Yesterday, the Georgia State Legislature passed HB-833, which fixes several issues that unnecessarily restricted boaters’ access to anchor in all of Georgia’s tidal waters. The legislation now heads to Governor Kemp who is expected to sign the bill into law.
“This is a tremendous victory for the recreational boating community and a true testament to the impact that local boaters can make at the state level when advocating for this wonderful pastime,” said Lee Gatts, NMMA Southeast policy and engagement manager.
HB-833 allows responsible and reasonable docking regulations that put the recreational boating community’s needs at the forefront. The bill amends a mandatory 1,000-foot anchoring setback distance from all waterfront structures to now allowing docking for vessels in the following manner:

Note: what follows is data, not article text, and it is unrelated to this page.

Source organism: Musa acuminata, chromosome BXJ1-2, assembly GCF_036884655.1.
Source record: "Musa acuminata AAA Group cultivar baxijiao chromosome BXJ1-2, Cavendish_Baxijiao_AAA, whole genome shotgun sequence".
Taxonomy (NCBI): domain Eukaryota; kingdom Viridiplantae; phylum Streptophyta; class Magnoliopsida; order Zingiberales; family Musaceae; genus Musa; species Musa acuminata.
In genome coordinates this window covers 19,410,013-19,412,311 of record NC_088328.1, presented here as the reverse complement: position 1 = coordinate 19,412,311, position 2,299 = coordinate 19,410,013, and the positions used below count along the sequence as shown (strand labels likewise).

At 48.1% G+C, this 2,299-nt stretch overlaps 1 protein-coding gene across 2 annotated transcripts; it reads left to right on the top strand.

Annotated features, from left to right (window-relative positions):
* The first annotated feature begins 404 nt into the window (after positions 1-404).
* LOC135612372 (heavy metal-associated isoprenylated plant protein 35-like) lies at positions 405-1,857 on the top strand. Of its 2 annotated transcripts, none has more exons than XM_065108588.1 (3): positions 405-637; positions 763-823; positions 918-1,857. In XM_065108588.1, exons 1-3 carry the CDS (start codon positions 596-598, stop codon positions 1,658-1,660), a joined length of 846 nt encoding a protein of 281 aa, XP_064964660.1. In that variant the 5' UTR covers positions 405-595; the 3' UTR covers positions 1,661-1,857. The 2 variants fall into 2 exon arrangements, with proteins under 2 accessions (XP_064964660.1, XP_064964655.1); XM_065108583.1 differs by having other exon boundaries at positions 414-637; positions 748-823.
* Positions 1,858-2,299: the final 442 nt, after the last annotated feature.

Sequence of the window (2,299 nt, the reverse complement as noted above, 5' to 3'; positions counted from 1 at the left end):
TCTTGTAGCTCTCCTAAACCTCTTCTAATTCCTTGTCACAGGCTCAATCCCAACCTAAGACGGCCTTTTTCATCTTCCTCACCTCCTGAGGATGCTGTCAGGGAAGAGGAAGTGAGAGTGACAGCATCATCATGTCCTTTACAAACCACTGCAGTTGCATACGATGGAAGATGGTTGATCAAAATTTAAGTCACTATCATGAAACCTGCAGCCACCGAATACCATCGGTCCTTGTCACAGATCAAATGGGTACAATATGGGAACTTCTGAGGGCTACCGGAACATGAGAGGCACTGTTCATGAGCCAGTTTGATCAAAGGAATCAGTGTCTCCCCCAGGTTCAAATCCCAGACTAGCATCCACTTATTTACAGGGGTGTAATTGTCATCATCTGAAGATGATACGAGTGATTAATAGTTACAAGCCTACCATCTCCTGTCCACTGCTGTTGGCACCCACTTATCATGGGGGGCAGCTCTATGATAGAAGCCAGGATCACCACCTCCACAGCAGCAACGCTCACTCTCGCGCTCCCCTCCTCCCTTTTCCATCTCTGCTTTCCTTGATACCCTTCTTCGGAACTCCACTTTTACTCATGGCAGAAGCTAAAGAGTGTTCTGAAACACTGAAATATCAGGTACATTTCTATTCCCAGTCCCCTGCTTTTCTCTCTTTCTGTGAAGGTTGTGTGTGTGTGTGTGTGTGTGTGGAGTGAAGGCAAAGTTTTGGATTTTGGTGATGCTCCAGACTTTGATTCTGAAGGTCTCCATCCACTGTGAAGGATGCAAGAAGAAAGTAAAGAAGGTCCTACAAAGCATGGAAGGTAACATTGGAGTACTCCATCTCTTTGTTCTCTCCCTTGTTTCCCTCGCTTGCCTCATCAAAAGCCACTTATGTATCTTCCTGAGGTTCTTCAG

- 150 feet from a structure (including a private dock, pier, bridge, or wharf);
- 300 feet from a marina; and
- 500 feet from a shellfish bed.
Additionally, HB-833 creates “short term” (14 days) and “long term” anchoring, allowing a vessel to anchor for 14 cumulative days in the same location before needing to apply for a long-term anchoring permit. It also removes unnecessary discharge language that was implemented last year by Georgia HB-201, as federal law already prohibits dumping of untreated sewage into the water.
Sponsored by Georgia Representative Ron Stephens, the bill passed the Georgia House on March 12, but was temporarily delayed in the Senate due to COVID-19. Lawmakers resumed session last week and the bill passed the Senate Tuesday afternoon by a vote of 48 to 1.
For more information, please contact NMMA manager of southeast policy and engagement, Lee Gatts at firstname.lastname@example.org.